of Mines, 1938. 

17. Gross, J. and Zimmerlgy, S. R. , "Crushing and Grinding," Transactions , 
American Institute of Mining Engineers, Vol. 87, 1930. 

18. Havers, J. A. and Yoder, E. J., "A Study of Interactions of Selected 
Combinations of Subgrade and Base Course Subjected to Repeated Load- 
ing," Proceedings . Highway Research Board, Vol. 36, 1957. 

19. Herrin, M. and Goetz, W. H., "Effect of Aggregate Shape on Stability 
of Bituminous Mixes," Proceedings , Highway Research Board, Vol. 33, 
1954. 

20. Holmes, J. A., "A Contribution to the Study of Comminution - A Modified 
Form of Kick's Law," Transactions , Institute of Chemical Engineers, 
Vol. 35, 1957. 

21. Idaho Department of Highways, "Standard Method of Test for Degradation 
of Aggregates," T-15-58 , State of Idaho, Boise, Idaho, 1958. 

22. Laburn, R. J., "The Road Making Properties of Certain South African 
Stones," Unpublished M.S. Thesis , Part II, University of Witwatersrand, 
Johannesburg, South Africa, 1942. 

23. Macnaughton, M, F. , "Physical Changes in Aggregates in Bituminous 
Mixtures Under Compaction," Proceedings , The Association of Asphalt 
Paving Technologists, Vol. 8, January 1937. 

24. Mather, B., "Shape, Surface Texture, and Coatings," Special Technical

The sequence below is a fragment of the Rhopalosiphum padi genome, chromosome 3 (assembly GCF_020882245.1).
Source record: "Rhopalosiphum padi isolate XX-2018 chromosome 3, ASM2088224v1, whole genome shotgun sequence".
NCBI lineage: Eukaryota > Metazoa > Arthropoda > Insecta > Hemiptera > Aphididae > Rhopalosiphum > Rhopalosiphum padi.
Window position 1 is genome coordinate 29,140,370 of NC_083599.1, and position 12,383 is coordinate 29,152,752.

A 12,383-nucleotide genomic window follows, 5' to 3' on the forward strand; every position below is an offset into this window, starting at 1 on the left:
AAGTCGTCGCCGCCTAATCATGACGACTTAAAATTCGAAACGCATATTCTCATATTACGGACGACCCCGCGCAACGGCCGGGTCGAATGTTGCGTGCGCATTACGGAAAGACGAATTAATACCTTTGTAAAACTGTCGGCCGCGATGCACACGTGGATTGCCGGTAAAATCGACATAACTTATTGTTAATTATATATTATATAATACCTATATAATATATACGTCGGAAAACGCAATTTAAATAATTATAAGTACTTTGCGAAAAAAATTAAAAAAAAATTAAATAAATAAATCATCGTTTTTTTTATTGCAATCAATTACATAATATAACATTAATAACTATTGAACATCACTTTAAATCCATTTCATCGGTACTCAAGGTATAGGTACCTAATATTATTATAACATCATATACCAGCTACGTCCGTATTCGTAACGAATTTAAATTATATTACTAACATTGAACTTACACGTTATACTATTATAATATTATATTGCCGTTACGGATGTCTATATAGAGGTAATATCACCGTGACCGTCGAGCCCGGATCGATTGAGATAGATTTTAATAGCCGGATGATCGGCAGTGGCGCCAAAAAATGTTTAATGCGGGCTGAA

Publication No, 169 , American Society for Testing Materials, 1955. 

25. McLaughlin, J. F., "Recent Developments in Aggregate Research," A paper 
presented at the IV World Meeting of the International Road Federation, 
Madrid, 1962. 

26. McRae, J. L and Foster, C. R. , "Theory and Application of a Gyratory 
Testing Machine for Hot-Mix Bituminous Pavement," Special Technical 
Publication No, 252 , American Society for Testing Materials, 1959, 

27. Minor, C. E., "Degradation of Mineral Aggregates," Special Technical 
Publication No. 277 , American Society for Testing Materials, 1959. 

28. Nevitt, H. G., "Compaction Fundamentals," Proceedings , The Association 
of Asphalt Paving Technologists, Vol. 26, 1957, 



48 

29. Pauls, J. T. and Carpenter, C. A., "Mineral Aggregates for Bituminous 
Construction," Special T echnical Publication No. 83, American Society 
for Testing Materials, 1948. 

30 c Piret, E. L., Kwong, J. M. , Adams, J. T., and Johnson, J. F., "Energy- 
New Surface Relationship in the Crushing of Solids," Chemical Engineer- 
ing Progress , Vol. 45, 1949= 

31. Rhodes, R„ and Mielenz, R, C, , "Petrographic and Mineralogic Charac- 
teristics of Aggregates," Special Technical Publication No. 83, 
American Society for Testing Materials, 1948. 

32-. Scott, L, E., "Secondary Minerals in Rock as a Cause of Pavement and 
Base Failure," Proceedings , Highway Research Board, Vol. 34> 1955. 

33. Shelburne, T. E«, "Crushing Resistance of Surface-Treatment Aggregates," 
Engineering Bulletin 8 Purdue University, Vole 24, No. 5, September 1940. 

34. Shelburne, T. E„, "Surface Treatment Studies," Proceedings , The Asso- 
ciation of Asphalt Paving Technologists , Vol,, 11, 1940. 

35. Shergold, F„ A 0J "A Study of the Crushing and Wear of Surface-Dressing > 
Chippings Under Rolling and Light Traffic," Research Note No. RN/2298/FAS , 
B. P. 397 , Road Research Laboratory, London, 1954» 

36. Turner, R. S„, and Wilson, J = D s , "Degradation Study of Some Washington 
Aggregates," Bulletin No, 232 , Washington State, Institute of Technology, 
1956.